People passing through Wilson Commons may have seen the laminated paper chain of little t-shirts strung along the walls of Hirst Lounge over the last two weeks. Those shirts represent the Title IX Office’s iteration of the Clothesline Project.

The Clothesline Project was started in 1990 when founder Carol Chichetto hung a clothesline with 31 shirts designed by survivors of domestic abuse, rape, and childhood sexual assault across the village green in Hyannis, Massachusetts.

UR “has participated in the Clothesline Project since the early 2000s,” organizer and Associate Director for Sexual Misconduct Prevention Education and Response, T Street, told the Campus Times. “Our University is just one of many that host this event annually in April, during Sexual Assault Awareness Month (SAAM).”

Starting in March, the Title IX Office tabled every two weeks in Wilson Commons, providing paper t-shirts and markers for anyone who wanted to add to the collection.

UR’s Title IX Office gave out paper shirts instead of real ones as they did in past years, which enabled them to keep the exhibit up for longer. They also encouraged all UR community members to make shirts — not just women. There were several shirts espousing non-female victims.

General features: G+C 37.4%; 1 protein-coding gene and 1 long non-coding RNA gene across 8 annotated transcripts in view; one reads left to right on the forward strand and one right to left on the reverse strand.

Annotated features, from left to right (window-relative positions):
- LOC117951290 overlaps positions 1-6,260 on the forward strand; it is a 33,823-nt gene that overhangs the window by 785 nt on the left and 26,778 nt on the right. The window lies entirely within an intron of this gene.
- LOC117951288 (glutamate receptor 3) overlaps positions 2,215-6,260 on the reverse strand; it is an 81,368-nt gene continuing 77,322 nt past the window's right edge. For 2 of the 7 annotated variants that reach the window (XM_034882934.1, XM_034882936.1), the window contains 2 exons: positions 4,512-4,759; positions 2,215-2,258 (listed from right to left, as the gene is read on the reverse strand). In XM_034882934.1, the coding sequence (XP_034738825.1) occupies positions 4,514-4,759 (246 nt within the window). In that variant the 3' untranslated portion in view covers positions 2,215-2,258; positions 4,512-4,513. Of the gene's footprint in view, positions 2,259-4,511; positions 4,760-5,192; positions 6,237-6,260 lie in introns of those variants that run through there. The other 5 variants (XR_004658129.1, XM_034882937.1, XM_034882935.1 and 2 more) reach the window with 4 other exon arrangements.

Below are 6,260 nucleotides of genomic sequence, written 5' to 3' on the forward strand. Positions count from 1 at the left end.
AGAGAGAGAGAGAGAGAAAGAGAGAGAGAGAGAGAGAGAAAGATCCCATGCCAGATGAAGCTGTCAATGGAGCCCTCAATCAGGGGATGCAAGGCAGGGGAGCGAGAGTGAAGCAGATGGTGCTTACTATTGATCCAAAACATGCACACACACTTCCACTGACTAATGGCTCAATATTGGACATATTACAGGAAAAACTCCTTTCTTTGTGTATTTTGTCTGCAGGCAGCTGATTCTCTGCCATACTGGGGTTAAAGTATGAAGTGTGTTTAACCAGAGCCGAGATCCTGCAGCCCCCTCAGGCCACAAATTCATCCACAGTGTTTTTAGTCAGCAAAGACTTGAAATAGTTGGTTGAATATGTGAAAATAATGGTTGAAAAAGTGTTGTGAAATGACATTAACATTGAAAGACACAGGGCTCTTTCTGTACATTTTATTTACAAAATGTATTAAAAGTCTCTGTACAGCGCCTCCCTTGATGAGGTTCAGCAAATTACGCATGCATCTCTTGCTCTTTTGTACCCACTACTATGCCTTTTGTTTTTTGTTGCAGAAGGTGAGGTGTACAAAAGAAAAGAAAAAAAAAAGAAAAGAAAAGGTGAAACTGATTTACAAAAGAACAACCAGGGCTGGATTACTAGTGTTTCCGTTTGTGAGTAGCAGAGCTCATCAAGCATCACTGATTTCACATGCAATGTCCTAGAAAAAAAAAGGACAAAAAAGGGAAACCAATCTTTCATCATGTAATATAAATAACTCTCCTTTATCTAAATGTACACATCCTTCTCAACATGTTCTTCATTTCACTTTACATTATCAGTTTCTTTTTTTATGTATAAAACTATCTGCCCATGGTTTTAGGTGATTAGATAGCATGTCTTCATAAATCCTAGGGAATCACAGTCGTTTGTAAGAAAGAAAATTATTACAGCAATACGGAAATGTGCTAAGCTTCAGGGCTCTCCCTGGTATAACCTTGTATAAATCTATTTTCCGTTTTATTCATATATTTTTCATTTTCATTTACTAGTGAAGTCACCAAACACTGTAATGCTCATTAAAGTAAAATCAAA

Like the national project, the office does not censor any of the shirts regardless of content — all were displayed  to “uphold our community members’ lived experiences and create solidarity and momentum to end sexual and relationship violence and abuse,” Street said.

In order to make the project happen every year, the Title IX Office collaborates with a variety of different groups whose goals are centered around sexual violence awareness. This year they collaborated with RESTORE Sexual Assault Services — a confidential resource available on campus through Planned Parenthood they’ve worked with in the past — to make the project happen.

The office “welcomes partnerships with any group that has like-minded goals on any event to raise awareness about and end sexual and relationship violence,” Street said.



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The Clothesline Project gives a voice to the unheard

The Clothesline Project was started in 1990 when founder Carol Chichetto hung a clothesline with 31 shirts designed by survivors of domestic abuse, rape, and childhood sexual assault.